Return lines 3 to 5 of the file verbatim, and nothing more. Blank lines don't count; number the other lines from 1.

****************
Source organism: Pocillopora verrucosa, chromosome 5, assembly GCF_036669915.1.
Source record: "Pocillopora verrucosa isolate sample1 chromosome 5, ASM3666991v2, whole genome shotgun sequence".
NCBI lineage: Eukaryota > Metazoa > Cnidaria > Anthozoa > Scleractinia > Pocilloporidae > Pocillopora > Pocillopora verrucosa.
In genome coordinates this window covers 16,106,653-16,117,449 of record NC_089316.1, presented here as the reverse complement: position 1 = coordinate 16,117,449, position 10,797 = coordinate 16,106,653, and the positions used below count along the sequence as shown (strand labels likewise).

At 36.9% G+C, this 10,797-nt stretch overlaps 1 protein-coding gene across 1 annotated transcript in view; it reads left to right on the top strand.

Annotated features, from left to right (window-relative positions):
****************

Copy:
NCBI lineage: Eukaryota > Metazoa > Cnidaria > Anthozoa > Scleractinia > Pocilloporidae > Pocillopora > Pocillopora verrucosa.
In genome coordinates this window covers 16,106,653-16,117,449 of record NC_089316.1, presented here as the reverse complement: position 1 = coordinate 16,117,449, position 10,797 = coordinate 16,106,653, and the positions used below count along the sequence as shown (strand labels likewise).

At 36.9% G+C, this 10,797-nt stretch overlaps 1 protein-coding gene across 1 annotated transcript in view; it reads left to right on the top strand.